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LIKE, CHAR(), and trailing spaces

From: Bruce Momjian <bruce(at)momjian(dot)us>
To: PostgreSQL-development <pgsql-hackers(at)postgreSQL(dot)org>
Subject: LIKE, CHAR(), and trailing spaces
Date: 2011-02-02 23:54:42
Message-ID: 201102022354.p12NsgR06340@momjian.us (view raw or flat)
Thread:
Lists: pgsql-hackers
I found a little LIKE/CHAR() surprise --- below is a table and query
against a CHAR(10) field:

	test=> CREATE TABLE test (x char(10));
	CREATE TABLE

	test=> INSERT INTO test values ('hi');
	INSERT 0 1

	test=> SELECT * FROM test WHERE x = 'hi';
	     x
	------------
	 hi
	(1 row)

The above works because both sides are converted to 'bpchar';  explain
shows that:

	test=> EXPLAIN SELECT * FROM test WHERE x = 'hi';
	                      QUERY PLAN
	------------------------------------------------------
	 Seq Scan on test  (cost=0.00..33.12 rows=9 width=14)
	   Filter: (x = 'hi'::bpchar)
	                      ^^^^^^
	(2 rows)

The following does not work:
	
	test=> SELECT * FROM test WHERE x LIKE 'hi';
	 x
	---
	(0 rows)


It seems LIKE is considering the trailing CHAR(10) field spaces as
significant, even though our documentations says:

    Values of type <type>character</type> are physically padded
    with spaces to the specified width <replaceable>n</>, and are
    stored and displayed that way.  However, the padding spaces are
    treated as semantically insignificant.  Trailing spaces are
--> disregarded when comparing two values of type <type>character</type>,
    and they will be removed when converting a <type>character</type> value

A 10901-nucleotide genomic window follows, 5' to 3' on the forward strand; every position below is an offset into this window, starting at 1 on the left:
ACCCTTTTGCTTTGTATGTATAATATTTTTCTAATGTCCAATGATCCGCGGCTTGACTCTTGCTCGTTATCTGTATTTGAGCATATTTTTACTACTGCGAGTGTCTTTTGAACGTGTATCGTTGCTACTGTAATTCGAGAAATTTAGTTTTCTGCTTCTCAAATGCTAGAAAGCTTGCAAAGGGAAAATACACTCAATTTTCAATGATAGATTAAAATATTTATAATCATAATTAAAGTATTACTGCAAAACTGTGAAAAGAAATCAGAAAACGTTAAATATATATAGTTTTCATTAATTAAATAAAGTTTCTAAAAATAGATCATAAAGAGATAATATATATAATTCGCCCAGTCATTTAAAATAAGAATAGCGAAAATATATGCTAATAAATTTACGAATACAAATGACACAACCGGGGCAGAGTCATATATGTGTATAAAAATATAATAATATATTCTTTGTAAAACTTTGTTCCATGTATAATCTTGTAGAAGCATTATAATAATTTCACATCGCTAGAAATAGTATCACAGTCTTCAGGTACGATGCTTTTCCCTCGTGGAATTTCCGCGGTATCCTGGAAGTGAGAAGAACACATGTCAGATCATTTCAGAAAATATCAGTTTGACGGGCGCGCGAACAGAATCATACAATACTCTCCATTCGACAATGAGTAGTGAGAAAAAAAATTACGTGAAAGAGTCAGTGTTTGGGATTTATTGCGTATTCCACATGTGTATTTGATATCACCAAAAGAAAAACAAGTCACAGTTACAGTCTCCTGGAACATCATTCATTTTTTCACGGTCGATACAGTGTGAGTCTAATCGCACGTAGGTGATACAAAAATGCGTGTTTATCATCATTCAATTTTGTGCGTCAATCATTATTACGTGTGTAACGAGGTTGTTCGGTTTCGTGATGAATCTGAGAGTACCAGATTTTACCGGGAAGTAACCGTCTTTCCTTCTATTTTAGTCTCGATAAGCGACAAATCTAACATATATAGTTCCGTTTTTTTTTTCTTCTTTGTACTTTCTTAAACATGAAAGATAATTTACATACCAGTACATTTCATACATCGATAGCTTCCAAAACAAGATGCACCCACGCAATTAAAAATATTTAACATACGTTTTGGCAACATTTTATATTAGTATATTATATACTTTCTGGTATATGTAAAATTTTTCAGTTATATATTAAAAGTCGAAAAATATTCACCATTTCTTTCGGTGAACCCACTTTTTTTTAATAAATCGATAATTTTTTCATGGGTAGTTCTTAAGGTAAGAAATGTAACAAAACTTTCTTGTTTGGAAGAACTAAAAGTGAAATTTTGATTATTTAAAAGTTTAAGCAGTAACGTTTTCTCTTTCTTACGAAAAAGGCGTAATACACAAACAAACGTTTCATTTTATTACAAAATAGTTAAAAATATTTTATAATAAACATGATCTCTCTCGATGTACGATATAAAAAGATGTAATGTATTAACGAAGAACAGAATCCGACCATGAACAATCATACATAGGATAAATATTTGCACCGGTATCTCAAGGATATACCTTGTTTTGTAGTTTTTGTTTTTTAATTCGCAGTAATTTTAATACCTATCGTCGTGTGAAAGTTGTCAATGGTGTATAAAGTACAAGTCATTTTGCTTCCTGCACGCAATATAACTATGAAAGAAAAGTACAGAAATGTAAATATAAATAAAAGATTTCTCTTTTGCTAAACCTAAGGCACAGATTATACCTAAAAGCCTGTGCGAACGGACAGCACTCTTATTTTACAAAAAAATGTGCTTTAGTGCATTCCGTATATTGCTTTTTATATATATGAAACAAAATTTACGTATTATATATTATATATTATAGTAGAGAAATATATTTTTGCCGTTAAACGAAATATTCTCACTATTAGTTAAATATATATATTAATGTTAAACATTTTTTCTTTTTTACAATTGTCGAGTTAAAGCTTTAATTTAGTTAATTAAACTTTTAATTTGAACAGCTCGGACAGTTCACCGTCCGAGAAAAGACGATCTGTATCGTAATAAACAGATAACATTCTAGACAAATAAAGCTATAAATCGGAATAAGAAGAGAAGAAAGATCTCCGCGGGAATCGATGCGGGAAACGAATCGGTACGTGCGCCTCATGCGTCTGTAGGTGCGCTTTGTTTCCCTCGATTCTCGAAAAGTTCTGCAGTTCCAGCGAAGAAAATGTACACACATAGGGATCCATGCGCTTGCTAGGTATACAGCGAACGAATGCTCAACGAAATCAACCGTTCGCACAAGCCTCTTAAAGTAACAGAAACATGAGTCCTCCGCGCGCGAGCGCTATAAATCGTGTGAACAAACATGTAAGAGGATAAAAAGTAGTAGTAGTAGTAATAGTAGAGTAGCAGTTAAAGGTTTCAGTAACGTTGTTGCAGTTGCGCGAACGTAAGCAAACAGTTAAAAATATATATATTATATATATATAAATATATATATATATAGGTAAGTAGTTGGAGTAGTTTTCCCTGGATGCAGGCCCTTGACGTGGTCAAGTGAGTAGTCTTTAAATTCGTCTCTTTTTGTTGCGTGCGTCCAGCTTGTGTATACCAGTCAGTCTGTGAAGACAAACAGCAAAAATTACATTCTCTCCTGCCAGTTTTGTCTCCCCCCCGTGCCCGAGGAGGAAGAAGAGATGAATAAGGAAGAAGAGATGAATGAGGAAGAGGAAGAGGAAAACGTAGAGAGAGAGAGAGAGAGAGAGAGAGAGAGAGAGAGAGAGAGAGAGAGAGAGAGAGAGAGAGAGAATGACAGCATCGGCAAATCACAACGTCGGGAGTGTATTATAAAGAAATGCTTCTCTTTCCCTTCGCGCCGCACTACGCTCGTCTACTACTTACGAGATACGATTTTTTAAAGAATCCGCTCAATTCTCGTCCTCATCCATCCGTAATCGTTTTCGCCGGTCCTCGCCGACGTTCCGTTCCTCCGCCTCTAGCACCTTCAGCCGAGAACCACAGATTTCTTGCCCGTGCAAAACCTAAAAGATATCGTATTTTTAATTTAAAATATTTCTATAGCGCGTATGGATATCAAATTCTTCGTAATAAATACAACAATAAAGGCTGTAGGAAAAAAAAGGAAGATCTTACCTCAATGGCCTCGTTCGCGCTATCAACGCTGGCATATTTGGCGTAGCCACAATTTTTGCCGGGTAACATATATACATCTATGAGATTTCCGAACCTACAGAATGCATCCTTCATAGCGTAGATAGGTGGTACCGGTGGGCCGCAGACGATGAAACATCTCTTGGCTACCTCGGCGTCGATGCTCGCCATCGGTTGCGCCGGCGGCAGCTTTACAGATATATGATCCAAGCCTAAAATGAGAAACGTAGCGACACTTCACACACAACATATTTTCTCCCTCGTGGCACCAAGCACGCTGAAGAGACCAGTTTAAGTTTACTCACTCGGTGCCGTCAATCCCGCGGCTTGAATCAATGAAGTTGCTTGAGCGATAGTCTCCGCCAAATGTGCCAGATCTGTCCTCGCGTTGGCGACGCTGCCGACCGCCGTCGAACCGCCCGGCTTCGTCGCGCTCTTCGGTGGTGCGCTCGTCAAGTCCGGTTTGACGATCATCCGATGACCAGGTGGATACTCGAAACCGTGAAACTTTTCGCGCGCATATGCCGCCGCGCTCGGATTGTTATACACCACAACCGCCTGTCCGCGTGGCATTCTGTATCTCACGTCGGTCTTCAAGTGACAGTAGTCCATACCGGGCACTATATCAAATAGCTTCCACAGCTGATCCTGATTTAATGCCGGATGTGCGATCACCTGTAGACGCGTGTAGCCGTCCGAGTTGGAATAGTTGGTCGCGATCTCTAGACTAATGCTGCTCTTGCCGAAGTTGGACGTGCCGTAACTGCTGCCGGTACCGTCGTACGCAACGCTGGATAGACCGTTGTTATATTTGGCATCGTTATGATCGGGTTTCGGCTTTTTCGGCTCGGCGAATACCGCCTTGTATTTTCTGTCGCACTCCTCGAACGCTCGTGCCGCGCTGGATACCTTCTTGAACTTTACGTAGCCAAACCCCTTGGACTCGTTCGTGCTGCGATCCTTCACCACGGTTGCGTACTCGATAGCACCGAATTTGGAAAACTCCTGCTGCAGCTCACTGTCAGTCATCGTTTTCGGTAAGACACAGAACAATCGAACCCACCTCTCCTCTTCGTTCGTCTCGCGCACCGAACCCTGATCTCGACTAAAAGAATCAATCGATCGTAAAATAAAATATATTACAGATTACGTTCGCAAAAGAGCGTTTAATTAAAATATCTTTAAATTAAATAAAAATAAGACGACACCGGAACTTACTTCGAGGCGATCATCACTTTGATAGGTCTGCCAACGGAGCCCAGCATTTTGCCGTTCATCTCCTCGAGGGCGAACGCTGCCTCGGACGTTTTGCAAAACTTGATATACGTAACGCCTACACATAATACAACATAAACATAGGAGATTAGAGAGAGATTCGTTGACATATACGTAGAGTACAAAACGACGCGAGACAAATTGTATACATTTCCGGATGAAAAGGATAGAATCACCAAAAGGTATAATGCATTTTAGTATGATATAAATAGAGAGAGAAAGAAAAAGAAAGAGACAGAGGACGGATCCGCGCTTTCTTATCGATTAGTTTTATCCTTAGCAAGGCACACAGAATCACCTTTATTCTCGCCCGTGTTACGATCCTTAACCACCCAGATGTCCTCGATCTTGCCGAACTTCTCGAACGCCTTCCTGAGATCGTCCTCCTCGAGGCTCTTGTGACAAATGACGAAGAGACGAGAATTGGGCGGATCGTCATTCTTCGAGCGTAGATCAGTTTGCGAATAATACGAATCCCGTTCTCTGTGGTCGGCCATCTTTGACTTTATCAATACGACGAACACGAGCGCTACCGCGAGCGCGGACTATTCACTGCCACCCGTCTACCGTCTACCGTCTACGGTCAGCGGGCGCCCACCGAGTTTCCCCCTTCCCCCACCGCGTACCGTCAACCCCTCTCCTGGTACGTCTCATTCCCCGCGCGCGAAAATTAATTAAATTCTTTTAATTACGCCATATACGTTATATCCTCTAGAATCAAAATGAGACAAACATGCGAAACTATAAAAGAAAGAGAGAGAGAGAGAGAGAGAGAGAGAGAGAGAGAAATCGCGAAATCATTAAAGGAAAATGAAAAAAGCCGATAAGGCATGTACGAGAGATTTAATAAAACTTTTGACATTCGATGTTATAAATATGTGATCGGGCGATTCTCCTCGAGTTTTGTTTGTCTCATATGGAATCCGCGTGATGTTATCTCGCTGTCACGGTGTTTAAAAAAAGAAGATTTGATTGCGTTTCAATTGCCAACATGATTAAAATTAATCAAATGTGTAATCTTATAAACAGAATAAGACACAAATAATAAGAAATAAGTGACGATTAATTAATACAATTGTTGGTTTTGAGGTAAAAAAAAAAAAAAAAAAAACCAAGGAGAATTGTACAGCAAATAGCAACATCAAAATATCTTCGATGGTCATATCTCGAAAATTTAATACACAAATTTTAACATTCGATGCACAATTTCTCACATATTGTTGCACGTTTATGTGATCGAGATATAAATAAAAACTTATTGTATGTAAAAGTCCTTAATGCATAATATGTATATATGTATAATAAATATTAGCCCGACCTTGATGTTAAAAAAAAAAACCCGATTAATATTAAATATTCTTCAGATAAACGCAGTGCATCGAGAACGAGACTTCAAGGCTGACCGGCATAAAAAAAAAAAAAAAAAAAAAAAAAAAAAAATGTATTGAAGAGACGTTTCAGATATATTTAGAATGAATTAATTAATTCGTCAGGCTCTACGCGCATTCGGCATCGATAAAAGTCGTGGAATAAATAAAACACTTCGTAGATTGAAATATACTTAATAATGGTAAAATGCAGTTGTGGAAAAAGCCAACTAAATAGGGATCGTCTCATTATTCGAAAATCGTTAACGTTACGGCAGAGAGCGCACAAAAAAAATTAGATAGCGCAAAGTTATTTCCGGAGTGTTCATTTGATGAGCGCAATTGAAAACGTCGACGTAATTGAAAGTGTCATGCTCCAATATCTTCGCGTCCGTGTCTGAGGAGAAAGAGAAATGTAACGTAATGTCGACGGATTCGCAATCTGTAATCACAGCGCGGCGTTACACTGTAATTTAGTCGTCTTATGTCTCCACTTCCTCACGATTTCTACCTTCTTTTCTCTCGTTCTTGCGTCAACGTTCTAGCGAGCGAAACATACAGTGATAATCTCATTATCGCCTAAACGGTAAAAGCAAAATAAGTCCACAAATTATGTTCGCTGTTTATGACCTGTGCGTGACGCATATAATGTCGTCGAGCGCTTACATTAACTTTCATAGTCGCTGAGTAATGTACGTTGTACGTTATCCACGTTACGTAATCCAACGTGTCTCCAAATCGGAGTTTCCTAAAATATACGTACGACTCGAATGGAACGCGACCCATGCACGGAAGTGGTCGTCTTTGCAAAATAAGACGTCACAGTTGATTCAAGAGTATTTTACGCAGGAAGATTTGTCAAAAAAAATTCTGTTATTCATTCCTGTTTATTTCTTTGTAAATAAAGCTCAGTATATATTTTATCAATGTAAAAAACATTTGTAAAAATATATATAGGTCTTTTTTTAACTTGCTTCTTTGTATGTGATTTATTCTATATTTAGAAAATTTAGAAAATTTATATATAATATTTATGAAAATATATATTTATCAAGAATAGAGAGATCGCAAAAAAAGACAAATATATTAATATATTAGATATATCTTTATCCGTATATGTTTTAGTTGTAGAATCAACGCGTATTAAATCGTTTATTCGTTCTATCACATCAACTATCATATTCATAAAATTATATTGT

to one of the other string types.  Note that trailing spaces
    <emphasis>are</> semantically significant in
    <type>character varying</type> and <type>text</type> values.

It says trailing spaces are not significant for character comparisons
--- the real question is whether LIKE is a comparison.  Obvioiusly '='
is a comparison, but the system does not treat LIKE as a comparison in
terms of trailing spaces.  Is that desired behavior?

I did an EXPLAIN on the query and found '~~' was being used and 'hi' was
being converted to text:

	test=> explain select * from test where x like 'hi';
	                      QUERY PLAN
	------------------------------------------------------
	 Seq Scan on test  (cost=0.00..33.12 rows=9 width=14)
	   Filter: (x ~~ 'hi'::text)
                      ^^       ^^^^
	(2 rows)

so I then checked psql \do to see what operators there were for ~~:

	test=> \do ~~
	                                     List of operators
	   Schema   | Name | Left arg type | Right arg type | Result type |       Description
	------------+------+---------------+----------------+-------------+-------------------------
	 pg_catalog | ~~   | bytea         | bytea          | boolean     | matches LIKE expression
-->	 pg_catalog | ~~   | character     | text           | boolean     | matches LIKE expression
	 pg_catalog | ~~   | name          | text           | boolean     | matches LIKE expression
	 pg_catalog | ~~   | text          | text           | boolean     | matches LIKE expression
	(4 rows)

The one marked matches the arguments so it seems the comparison being
done is not character and character, but character and text.

I realize trim() could be used to get the desired behavior, but is our
behavior consistent?

-- 
  Bruce Momjian  <bruce(at)momjian(dot)us>        http://momjian.us
  EnterpriseDB                             http://enterprisedb.com

  + It's impossible for everything to be true. +

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